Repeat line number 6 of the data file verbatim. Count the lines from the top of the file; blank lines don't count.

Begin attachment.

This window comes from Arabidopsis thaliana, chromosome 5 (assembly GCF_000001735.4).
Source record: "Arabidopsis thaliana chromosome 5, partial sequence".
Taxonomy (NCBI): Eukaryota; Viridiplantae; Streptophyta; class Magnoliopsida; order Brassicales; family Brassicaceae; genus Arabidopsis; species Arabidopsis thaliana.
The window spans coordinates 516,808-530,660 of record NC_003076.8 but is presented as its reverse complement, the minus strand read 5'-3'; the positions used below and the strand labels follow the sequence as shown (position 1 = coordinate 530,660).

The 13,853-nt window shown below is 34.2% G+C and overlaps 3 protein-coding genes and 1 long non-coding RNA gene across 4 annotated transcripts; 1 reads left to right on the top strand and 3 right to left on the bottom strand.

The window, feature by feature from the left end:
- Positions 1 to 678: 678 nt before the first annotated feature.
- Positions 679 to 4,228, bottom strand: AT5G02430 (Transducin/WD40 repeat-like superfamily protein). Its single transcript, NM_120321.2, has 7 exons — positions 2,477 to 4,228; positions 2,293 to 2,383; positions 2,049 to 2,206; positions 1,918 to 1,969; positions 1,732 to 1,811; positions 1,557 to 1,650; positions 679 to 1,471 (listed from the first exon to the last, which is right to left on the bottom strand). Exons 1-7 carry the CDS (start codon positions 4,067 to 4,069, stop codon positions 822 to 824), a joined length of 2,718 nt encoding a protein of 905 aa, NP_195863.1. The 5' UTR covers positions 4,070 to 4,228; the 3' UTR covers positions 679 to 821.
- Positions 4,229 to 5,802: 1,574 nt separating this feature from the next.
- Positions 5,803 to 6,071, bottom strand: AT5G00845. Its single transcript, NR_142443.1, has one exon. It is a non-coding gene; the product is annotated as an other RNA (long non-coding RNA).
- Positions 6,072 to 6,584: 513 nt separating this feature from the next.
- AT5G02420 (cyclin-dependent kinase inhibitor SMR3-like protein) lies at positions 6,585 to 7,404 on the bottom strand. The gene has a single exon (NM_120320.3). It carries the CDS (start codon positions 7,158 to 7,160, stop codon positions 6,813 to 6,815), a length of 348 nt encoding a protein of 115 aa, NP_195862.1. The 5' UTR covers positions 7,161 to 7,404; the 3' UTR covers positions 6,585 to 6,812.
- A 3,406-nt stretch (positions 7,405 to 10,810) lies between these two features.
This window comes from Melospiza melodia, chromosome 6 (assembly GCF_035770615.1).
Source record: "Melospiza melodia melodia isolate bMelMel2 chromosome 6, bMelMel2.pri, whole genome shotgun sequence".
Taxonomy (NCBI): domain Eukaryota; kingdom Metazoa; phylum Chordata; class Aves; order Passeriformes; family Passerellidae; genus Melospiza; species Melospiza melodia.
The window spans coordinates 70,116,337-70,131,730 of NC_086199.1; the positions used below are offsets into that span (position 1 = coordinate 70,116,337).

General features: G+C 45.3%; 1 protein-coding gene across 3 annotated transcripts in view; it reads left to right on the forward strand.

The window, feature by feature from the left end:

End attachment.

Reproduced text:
The window, feature by feature from the left end: